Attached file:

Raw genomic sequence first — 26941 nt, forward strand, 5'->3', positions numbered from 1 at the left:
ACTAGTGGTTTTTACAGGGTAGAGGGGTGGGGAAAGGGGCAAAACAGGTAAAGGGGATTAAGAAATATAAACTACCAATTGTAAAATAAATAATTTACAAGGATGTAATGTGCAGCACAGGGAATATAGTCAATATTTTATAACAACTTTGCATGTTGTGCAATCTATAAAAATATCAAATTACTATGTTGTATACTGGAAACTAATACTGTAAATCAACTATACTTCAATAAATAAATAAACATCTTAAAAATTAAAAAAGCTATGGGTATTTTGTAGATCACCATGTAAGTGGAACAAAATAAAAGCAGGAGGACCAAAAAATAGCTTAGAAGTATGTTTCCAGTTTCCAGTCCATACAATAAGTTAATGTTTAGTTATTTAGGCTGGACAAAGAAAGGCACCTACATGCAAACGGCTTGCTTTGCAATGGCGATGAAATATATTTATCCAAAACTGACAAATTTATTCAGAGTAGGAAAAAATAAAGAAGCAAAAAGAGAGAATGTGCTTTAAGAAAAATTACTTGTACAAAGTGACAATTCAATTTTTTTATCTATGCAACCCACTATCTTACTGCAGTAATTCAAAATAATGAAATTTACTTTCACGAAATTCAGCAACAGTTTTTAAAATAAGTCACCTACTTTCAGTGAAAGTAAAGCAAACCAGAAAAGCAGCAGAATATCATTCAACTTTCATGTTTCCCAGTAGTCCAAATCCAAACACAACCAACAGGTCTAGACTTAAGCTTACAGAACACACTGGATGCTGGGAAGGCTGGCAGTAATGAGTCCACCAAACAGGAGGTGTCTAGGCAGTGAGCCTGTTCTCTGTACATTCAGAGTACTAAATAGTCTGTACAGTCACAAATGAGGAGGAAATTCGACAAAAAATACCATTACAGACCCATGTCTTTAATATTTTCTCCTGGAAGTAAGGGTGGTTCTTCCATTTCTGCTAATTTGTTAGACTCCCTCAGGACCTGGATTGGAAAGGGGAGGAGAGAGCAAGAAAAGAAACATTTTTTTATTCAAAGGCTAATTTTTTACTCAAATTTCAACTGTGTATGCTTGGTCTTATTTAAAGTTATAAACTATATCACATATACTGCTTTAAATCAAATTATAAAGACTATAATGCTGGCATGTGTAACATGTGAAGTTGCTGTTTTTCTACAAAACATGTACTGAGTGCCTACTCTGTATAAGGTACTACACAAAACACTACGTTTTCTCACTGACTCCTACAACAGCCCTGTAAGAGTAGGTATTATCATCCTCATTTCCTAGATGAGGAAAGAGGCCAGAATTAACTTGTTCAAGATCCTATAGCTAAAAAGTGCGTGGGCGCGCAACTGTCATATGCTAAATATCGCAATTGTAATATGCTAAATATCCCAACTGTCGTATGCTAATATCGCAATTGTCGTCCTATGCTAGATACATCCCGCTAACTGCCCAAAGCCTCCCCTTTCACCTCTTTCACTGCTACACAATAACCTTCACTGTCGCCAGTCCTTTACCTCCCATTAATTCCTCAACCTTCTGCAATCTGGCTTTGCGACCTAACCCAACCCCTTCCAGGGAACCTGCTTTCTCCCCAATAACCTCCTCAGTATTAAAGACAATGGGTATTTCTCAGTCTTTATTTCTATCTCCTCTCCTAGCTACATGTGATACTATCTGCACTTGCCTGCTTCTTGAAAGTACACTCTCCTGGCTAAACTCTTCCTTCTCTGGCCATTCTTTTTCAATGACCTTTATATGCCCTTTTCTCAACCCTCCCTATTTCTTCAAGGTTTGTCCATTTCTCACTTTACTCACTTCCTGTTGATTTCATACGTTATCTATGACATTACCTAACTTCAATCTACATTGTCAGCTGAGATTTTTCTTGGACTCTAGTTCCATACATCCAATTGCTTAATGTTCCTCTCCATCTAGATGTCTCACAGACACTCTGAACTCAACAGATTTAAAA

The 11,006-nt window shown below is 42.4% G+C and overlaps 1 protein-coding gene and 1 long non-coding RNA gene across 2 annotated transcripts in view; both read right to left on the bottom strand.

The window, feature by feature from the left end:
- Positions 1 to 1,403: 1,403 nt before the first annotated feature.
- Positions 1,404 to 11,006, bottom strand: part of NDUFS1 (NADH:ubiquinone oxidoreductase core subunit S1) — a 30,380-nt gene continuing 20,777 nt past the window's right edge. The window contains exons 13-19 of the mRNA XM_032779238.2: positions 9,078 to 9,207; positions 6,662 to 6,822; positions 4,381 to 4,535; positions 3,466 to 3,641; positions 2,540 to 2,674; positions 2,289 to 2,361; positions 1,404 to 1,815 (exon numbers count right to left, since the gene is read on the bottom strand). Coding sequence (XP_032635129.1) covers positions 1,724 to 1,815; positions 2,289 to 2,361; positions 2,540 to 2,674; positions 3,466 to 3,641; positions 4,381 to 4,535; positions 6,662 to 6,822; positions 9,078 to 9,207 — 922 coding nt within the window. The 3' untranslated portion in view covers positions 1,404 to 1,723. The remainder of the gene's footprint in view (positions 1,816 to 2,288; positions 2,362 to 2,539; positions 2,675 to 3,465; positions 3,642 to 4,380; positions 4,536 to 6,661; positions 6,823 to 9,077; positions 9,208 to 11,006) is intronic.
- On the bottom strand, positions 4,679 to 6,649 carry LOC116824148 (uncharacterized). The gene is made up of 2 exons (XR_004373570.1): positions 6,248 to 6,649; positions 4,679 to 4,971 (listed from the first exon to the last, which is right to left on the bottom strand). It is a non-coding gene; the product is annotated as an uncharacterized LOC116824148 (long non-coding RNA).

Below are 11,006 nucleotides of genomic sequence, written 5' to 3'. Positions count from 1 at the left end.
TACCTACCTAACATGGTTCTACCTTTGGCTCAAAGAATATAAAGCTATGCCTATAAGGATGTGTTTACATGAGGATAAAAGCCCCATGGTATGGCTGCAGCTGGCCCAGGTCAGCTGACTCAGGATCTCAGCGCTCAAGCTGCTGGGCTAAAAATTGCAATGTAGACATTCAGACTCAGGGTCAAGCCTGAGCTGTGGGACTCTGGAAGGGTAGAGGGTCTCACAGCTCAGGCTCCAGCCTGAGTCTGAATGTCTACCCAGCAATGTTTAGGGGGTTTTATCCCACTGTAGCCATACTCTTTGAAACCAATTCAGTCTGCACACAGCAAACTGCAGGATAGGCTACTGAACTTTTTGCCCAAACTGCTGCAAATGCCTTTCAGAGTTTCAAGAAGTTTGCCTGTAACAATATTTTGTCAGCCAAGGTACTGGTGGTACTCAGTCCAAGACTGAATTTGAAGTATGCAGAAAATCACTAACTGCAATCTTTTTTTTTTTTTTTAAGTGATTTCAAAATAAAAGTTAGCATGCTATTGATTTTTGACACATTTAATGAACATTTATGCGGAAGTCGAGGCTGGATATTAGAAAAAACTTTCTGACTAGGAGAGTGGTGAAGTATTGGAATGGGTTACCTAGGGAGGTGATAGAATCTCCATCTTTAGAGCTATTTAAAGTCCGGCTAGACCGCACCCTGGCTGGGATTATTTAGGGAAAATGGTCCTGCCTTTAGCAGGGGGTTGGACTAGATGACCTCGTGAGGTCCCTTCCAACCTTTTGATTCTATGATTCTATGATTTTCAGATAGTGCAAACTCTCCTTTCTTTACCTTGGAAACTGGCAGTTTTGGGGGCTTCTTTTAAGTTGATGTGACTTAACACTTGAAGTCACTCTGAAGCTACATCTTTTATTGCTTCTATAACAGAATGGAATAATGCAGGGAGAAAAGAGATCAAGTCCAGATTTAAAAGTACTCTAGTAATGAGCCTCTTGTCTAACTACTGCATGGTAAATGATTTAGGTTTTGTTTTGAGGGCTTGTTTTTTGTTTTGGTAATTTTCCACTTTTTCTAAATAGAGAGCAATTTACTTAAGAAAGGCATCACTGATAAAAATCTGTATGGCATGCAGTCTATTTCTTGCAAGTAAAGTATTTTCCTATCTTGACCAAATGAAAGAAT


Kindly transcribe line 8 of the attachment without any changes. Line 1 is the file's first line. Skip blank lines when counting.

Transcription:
Below are 11,006 nucleotides of genomic sequence, written 5' to 3'. Positions count from 1 at the left end.